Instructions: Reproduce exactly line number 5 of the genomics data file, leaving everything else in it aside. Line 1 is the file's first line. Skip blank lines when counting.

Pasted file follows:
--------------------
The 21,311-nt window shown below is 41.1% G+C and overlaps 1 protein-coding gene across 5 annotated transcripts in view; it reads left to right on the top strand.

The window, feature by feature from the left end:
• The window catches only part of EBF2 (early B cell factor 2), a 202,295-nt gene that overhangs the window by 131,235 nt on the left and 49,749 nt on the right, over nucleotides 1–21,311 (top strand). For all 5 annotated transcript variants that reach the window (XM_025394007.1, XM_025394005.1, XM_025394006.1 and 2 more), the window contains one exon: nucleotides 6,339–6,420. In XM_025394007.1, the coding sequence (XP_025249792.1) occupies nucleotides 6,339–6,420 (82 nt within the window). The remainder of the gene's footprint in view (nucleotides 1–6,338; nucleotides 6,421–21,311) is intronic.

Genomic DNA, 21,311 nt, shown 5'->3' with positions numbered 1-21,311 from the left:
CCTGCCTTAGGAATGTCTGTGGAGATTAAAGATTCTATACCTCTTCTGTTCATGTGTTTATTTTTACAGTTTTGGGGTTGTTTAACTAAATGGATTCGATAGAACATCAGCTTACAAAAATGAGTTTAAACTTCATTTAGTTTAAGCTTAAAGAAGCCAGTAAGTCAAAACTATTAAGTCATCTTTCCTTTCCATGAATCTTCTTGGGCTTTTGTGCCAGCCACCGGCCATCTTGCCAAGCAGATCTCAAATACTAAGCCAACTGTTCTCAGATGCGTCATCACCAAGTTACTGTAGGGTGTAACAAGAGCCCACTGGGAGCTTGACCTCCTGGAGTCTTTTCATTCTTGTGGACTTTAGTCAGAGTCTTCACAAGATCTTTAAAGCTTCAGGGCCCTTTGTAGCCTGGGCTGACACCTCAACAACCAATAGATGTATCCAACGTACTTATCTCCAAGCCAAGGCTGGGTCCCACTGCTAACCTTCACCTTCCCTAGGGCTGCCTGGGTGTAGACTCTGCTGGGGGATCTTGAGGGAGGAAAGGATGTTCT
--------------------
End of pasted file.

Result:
CCTGCCTTAGGAATGTCTGTGGAGATTAAAGATTCTATACCTCTTCTGTTCATGTGTTTATTTTTACAGTTTTGGGGTTGTTTAACTAAATGGATTCGATAGAACATCAGCTTACAAAAATGAGTTTAAACTTCATTTAGTTTAAGCTTAAAGAAGCCAGTAAGTCAAAACTATTAAGTCATCTTTCCTTTCCATGAATCTTCTTGGGCTTTTGTGCCAGCCACCGGCCATCTTGCCAAGCAGATCTCAAATACTAAGCCAACTGTTCTCAGATGCGTCATCACCAAGTTACTGTAGGGTGTAACAAGAGCCCACTGGGAGCTTGACCTCCTGGAGTCTTTTCATTCTTGTGGACTTTAGTCAGAGTCTTCACAAGATCTTTAAAGCTTCAGGGCCCTTTGTAGCCTGGGCTGACACCTCAACAACCAATAGATGTATCCAACGTACTTATCTCCAAGCCAAGGCTGGGTCCCACTGCTAACCTTCACCTTCCCTAGGGCTGCCTGGGTGTAGACTCTGCTGGGGGATCTTGAGGGAGGAAAGGATGTTCT